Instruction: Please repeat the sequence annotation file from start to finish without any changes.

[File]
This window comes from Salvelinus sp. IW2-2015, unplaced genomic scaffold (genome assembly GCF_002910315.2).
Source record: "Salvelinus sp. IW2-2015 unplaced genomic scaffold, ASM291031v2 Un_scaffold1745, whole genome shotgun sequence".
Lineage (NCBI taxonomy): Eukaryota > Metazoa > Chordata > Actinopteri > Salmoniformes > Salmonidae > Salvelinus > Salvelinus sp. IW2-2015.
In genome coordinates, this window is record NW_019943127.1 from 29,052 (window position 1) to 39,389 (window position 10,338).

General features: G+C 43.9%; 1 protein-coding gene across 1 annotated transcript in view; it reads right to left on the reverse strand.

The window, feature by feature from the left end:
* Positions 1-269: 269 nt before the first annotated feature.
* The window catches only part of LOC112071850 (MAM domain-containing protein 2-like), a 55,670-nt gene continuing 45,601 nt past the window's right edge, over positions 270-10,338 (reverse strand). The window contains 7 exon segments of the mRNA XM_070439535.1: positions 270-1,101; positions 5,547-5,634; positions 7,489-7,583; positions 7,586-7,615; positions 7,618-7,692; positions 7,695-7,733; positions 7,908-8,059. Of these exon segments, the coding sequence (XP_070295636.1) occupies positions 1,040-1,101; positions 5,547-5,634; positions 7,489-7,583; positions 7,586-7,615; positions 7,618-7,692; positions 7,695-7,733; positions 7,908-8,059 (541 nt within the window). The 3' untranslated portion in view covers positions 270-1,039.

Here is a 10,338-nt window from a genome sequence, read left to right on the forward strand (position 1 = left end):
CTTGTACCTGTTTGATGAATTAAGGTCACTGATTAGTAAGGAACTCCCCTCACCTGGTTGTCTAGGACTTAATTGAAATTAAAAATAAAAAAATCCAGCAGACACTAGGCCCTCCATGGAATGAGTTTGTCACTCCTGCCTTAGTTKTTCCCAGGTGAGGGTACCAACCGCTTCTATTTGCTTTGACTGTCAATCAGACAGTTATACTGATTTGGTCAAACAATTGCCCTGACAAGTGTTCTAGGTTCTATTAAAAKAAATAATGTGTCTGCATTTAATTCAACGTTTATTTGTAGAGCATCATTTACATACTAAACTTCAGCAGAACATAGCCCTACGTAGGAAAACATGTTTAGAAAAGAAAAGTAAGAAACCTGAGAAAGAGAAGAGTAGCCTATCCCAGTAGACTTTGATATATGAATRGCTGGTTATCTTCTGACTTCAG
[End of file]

This window comes from Salvelinus sp. IW2-2015, unplaced genomic scaffold (genome assembly GCF_002910315.2).
Source record: "Salvelinus sp. IW2-2015 unplaced genomic scaffold, ASM291031v2 Un_scaffold1745, whole genome shotgun sequence".
Lineage (NCBI taxonomy): Eukaryota > Metazoa > Chordata > Actinopteri > Salmoniformes > Salmonidae > Salvelinus > Salvelinus sp. IW2-2015.
In genome coordinates, this window is record NW_019943127.1 from 29,052 (window position 1) to 39,389 (window position 10,338).

General features: G+C 43.9%; 1 protein-coding gene across 1 annotated transcript in view; it reads right to left on the reverse strand.

The window, feature by feature from the left end:
* Positions 1-269: 269 nt before the first annotated feature.
* The window catches only part of LOC112071850 (MAM domain-containing protein 2-like), a 55,670-nt gene continuing 45,601 nt past the window's right edge, over positions 270-10,338 (reverse strand). The window contains 7 exon segments of the mRNA XM_070439535.1: positions 270-1,101; positions 5,547-5,634; positions 7,489-7,583; positions 7,586-7,615; positions 7,618-7,692; positions 7,695-7,733; positions 7,908-8,059. Of these exon segments, the coding sequence (XP_070295636.1) occupies positions 1,040-1,101; positions 5,547-5,634; positions 7,489-7,583; positions 7,586-7,615; positions 7,618-7,692; positions 7,695-7,733; positions 7,908-8,059 (541 nt within the window). The 3' untranslated portion in view covers positions 270-1,039.

Here is a 10,338-nt window from a genome sequence, read left to right on the forward strand (position 1 = left end):
CTTGTACCTGTTTGATGAATTAAGGTCACTGATTAGTAAGGAACTCCCCTCACCTGGTTGTCTAGGACTTAATTGAAATTAAAAATAAAAAAATCCAGCAGACACTAGGCCCTCCATGGAATGAGTTTGTCACTCCTGCCTTAGTTKTTCCCAGGTGAGGGTACCAACCGCTTCTATTTGCTTTGACTGTCAATCAGACAGTTATACTGATTTGGTCAAACAATTGCCCTGACAAGTGTTCTAGGTTCTATTAAAAKAAATAATGTGTCTGCATTTAATTCAACGTTTATTTGTAGAGCATCATTTACATACTAAACTTCAGCAGAACATAGCCCTACGTAGGAAAACATGTTTAGAAAAGAAAAGTAAGAAACCTGAGAAAGAGAAGAGTAGCCTATCCCAGTAGACTTTGATATATGAATRGCTGGTTATCTTCTGACTTCAG